Operating systems are another major issue. There are eight major mobile operating systems platforms that are being
used today: iOS (iPhone), Android, Symbian, BlackBerry, Java ME, Windows Phone, Flash/Flash Lite and mobile web
which includes WAP (Wireless Application Protocol), XHTML (Extensible Hypertext Mark-up Language), CSS (Cas-
cading Style Sheet) and Java-Script (Parton, 2010). Therefore device independent Apps should be developed to support
all these mobile operating systems in order to enable the Apps to run on the largest possible range of devices. This com-
bination of mobile devices gives the user access to Apps and information anytime, anywhere and via any device. The
minimum requirements should only be that the device supports Java and has access to a data connection, and this is true
for almost all mobile devices that are being used today. Khaddage and Chonka (2009) also identied a list of techno-
logical aspects and design guidelines that should be considered when designing educational content for the small screen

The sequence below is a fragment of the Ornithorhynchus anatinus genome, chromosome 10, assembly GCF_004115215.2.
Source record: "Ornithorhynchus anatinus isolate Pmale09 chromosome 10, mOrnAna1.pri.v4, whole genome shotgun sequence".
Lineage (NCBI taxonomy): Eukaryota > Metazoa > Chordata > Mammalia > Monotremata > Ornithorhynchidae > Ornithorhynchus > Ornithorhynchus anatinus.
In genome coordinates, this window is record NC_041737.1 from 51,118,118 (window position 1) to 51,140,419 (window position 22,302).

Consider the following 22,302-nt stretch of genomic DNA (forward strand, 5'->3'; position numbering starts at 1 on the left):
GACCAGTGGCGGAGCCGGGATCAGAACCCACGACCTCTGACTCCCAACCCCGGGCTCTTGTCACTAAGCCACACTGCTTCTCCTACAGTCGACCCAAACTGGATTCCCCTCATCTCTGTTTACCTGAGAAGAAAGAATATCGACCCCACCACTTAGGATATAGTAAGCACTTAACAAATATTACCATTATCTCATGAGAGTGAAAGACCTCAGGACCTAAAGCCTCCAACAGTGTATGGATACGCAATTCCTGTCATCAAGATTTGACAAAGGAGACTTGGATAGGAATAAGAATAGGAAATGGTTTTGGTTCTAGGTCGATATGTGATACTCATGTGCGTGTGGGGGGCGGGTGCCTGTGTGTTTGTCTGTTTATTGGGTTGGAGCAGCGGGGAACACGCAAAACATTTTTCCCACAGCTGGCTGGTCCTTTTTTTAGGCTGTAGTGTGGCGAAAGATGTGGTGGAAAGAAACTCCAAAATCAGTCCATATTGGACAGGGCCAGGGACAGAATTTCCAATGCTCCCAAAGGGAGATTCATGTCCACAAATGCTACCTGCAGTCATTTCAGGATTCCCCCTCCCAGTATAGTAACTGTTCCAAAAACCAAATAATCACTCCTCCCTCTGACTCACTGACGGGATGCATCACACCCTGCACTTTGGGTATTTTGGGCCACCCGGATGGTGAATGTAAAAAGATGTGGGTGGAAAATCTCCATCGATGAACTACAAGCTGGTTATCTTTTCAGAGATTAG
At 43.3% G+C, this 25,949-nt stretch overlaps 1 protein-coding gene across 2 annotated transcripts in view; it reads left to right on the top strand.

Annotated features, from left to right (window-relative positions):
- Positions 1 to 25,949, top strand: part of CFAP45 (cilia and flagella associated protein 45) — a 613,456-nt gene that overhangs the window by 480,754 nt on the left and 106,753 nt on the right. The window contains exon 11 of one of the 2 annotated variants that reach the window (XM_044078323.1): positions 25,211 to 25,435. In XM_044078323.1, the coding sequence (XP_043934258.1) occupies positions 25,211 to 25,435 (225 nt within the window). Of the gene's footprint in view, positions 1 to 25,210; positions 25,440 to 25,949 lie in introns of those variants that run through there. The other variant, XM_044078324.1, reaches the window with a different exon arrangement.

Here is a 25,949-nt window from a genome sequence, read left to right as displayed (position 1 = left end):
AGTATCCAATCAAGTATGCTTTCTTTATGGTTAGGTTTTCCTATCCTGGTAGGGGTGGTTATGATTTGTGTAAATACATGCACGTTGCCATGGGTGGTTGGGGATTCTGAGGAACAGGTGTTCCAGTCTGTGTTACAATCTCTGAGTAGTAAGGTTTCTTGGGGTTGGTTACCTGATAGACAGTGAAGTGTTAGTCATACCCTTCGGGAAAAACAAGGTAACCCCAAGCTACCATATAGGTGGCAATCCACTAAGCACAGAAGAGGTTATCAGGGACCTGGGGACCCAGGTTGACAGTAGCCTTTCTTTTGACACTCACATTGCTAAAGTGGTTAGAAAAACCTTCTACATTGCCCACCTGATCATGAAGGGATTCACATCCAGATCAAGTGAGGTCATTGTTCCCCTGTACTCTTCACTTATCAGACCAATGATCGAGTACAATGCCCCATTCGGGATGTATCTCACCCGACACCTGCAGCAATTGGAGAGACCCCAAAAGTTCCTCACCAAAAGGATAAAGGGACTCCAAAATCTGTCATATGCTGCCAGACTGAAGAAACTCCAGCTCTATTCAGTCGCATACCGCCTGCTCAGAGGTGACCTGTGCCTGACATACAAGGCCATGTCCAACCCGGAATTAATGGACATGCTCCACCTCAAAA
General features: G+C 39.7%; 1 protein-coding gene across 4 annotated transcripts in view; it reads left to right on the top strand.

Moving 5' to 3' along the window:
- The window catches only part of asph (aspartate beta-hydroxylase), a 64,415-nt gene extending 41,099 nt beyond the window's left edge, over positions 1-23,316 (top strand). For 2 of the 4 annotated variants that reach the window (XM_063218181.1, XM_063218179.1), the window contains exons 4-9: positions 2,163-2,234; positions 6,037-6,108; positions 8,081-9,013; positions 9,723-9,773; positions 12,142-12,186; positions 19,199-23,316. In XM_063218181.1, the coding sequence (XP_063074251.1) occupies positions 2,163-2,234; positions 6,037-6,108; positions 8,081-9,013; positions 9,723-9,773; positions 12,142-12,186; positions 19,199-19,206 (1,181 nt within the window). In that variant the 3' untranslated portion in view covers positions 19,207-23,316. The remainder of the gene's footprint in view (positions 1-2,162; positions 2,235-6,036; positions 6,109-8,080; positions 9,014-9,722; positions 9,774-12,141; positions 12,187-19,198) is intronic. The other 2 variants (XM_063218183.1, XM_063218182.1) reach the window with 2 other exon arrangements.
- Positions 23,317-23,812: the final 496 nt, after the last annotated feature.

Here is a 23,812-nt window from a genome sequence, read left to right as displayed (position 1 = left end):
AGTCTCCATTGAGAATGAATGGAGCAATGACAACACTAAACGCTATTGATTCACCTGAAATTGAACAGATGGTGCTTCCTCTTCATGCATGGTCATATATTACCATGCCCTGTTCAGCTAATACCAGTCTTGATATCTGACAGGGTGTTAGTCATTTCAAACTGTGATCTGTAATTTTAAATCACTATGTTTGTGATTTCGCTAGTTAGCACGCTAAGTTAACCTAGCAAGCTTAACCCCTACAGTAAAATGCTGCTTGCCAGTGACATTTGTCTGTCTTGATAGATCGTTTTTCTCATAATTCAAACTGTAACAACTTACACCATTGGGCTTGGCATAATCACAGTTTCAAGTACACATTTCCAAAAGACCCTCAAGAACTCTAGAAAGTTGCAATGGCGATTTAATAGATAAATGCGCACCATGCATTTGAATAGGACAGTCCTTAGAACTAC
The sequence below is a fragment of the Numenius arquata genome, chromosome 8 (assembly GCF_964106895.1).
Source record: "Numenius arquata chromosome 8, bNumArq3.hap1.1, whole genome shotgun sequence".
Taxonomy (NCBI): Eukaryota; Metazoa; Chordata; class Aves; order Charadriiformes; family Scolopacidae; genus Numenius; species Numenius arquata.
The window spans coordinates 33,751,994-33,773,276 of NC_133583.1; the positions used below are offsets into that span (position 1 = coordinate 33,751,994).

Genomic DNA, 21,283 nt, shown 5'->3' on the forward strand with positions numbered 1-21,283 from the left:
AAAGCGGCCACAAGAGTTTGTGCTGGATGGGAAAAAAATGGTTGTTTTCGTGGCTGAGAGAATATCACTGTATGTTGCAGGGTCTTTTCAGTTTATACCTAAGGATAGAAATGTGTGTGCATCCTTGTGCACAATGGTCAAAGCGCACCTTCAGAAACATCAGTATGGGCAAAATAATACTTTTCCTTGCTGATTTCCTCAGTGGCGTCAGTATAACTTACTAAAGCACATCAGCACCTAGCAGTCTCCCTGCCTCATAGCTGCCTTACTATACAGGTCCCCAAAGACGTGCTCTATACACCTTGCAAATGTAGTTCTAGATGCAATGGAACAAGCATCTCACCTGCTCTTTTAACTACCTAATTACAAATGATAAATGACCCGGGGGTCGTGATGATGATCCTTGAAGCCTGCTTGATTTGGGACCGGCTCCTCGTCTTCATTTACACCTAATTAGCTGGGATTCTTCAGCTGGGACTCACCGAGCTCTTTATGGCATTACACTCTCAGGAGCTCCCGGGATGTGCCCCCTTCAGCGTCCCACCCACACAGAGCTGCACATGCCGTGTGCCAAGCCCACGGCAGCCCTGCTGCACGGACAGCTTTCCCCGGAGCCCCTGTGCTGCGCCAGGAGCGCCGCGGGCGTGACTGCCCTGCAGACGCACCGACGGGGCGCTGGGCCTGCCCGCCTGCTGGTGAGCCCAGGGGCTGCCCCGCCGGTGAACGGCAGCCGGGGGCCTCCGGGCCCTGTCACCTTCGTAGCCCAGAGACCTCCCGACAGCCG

mobile device. They emphasised the technological capabilities of mobile devices, with one of the many important issues
they discussed being about the character encoding, which determines how the pages render in a browser. This is espe-
cially important when developing Apps for a mobile phone device. Correct character encoding should be specied for all
pages, because if it is not specied then the page may display with strange characters. Correct character encoding is es-
sential to ensure that pages render correctly on any mobile device. Different character encodings are required for differ-
ent document types, for example if using XML (Extensible Mark-up Language) documents should always have a UTF-8
character set. UTF-8 is a multi-byte encoding, where each character can be encoded in as little as one byte and as many
as four bytes (Davis, 1999), (Rabin,2008), (Khaddage and Chonka, 2009).
Considerations for Teaching and Learning via Device Independent Mobile Apps
The most important aspects to consider when developing mobile Apps for teaching and learning are: 1) to under-
stand the technological aspects and barriers discussed above, and also 2) to understand how to provide easy access to
content thus making learning content meaningful, benecial, engaging and reachable by all students. It is also impor-